This website is the result of an exploration of how local community members have been resisting the aggressively imposed changes in their neighbourhood over social media during the Covid-19 pandemic. My digital ethnography aims to understand how people in the South London neighbourhood of Brixton have leveraged digital means in a time where on-the-ground resistance is less feasible and unsafe. Save Nour was originally a social media tag to protest Nour Cash & Carry’s planned eviction from Brixton Market, with no credible reason or a replacement location, to make space for new developments. Nour Cash & Carry has been owned and operated by the Shaheen family and has been in the market for over 20 years. They supply food to a large majority of the surrounding restaurants. Brixton residents and local activists have long been expressing their concern about the cultural and heritage erasure happening to support this ‘regeneration’ of the area. Rent within Brixton Market is rising, and similar traders have been increasingly forced out in recent years.
Hondo Enterprises purchased the freehold of the market in 2018 for £37.25 million. This property development company is headed by a millionaire Texan named Taylor McWilliams who moonlights as a DJ part of a collective called ‘Housekeeping.’ McWilliams uses his own platform to support his image that he is an ethical landlord and musician who belongs to Brixton’s cultural scene. He originally claimed to be “saving” the Brixton institution Club 414 yet kicked out its original owners in 2018 (see the map for more information).
After months of lobbying, campaigning, and organising primarily by online means only due to the Covid-19 pandemic, Save Nour was victorious and the Shaheen family had secured a long-term lease at an affordable rent! However, they have now shifted their platform’s focus to address McWilliam’s plans for a 20-storey office block in Brixton right next to the famous Electric Avenue street market and the central Brixton heritage area. The building height would physically overshadow the surrounding buildings and even contravenes Lambeth’s own building height policy. There is little evidence of local demand for more office space of this nature in the area and there is no evidence that either Hondo or Lambeth Council took proper consultation with the Brixton community before going forward. Over 1200 initial objections were registered on Lambeth’s planning petition and nearly 6000 signatures on a petition in opposition to this development were ignored. The planning meeting that approved the plans argued that this tower would provide community space, but local people know that community space is not fostered at the base of a private office tower owned by a US hedge fund.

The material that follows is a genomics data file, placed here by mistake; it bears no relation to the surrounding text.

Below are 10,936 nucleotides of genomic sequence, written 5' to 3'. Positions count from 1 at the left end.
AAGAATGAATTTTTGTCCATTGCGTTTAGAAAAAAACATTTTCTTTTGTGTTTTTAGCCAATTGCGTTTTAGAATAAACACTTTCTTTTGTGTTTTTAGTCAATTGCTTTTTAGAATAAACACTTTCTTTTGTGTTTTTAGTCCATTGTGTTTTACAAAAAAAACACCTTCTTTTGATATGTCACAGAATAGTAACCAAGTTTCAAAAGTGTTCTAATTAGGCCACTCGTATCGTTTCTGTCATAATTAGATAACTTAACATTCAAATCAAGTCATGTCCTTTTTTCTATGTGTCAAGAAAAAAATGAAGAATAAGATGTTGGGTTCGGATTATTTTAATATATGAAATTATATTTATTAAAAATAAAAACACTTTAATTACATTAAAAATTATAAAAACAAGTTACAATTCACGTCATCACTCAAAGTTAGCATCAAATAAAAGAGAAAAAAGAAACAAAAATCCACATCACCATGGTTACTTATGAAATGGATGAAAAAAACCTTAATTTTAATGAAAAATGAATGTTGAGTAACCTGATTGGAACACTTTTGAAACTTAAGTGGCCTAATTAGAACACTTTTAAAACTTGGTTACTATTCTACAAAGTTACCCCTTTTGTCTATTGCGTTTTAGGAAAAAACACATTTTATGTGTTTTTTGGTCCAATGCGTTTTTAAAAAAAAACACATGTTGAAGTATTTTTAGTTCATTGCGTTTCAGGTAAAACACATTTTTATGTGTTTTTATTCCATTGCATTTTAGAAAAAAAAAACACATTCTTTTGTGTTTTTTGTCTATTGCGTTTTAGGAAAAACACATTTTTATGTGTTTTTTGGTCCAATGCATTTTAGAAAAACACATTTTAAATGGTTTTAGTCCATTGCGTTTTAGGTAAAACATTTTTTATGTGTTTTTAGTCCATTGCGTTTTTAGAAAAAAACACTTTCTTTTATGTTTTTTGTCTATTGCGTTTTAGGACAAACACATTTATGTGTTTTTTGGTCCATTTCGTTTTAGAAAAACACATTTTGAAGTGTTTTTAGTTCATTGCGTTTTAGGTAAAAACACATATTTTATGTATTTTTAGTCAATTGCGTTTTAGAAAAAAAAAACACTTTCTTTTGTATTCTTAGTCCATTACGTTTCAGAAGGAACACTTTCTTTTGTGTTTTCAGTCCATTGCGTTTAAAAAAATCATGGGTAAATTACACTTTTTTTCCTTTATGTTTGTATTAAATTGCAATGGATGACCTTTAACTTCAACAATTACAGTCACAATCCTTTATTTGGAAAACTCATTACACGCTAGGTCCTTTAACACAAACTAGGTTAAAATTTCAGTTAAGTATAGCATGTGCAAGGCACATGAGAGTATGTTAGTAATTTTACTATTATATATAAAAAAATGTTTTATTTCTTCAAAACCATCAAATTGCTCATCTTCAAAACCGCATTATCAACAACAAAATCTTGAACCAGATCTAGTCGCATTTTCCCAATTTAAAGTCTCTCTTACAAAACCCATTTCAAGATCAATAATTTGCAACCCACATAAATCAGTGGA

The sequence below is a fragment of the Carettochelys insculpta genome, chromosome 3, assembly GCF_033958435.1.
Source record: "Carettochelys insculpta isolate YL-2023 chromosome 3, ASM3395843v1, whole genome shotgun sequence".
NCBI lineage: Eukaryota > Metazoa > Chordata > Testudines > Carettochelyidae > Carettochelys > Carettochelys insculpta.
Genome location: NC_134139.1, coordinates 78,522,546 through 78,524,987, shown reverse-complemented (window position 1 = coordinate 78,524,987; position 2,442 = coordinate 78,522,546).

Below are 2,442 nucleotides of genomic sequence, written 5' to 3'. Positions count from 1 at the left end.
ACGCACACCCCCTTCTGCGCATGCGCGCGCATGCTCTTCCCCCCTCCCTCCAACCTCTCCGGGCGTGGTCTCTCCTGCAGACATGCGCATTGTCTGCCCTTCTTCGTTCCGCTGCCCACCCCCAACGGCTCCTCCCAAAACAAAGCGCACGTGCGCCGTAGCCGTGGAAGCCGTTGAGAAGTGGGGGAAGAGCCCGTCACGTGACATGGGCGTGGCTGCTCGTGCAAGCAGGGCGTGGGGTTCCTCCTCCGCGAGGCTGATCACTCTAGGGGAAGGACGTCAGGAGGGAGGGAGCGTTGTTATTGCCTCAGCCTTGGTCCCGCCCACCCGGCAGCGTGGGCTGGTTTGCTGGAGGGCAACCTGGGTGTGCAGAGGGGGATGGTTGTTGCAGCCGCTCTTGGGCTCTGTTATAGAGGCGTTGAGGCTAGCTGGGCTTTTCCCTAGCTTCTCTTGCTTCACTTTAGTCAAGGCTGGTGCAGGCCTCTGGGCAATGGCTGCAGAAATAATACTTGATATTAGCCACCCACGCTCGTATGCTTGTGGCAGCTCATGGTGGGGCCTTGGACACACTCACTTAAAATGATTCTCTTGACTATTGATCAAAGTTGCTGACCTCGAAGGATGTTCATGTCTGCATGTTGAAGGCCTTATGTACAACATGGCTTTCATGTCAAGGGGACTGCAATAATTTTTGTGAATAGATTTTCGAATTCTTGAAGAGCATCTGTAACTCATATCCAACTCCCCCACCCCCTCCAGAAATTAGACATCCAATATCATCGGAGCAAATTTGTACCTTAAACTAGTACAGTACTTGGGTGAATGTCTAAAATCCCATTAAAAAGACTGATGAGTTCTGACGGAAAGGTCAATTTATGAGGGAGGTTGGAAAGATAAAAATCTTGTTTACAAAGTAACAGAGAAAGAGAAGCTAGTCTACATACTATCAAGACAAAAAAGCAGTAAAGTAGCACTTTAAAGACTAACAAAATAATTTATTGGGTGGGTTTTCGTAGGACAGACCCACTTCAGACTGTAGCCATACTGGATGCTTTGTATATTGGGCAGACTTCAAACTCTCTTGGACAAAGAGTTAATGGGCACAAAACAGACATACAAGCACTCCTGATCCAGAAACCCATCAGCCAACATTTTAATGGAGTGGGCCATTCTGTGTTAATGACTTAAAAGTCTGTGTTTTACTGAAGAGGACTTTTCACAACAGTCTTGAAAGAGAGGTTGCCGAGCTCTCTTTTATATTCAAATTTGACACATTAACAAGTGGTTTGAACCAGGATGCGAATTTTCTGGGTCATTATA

Save Nour Save Brixton has successfully utilized social media and digital technologies to remain vocal about the negative changes to their neighbourhood, widening the scope of public involvement in the process and ensuring profit-before-people developers aren't able to quietly come in and distrupt the entire character and nature of Brixton.
The background image on this page is © Copyright Mike Quinn and licensed for reuse under www.creativecommons.org/licenses/by-sa/2.0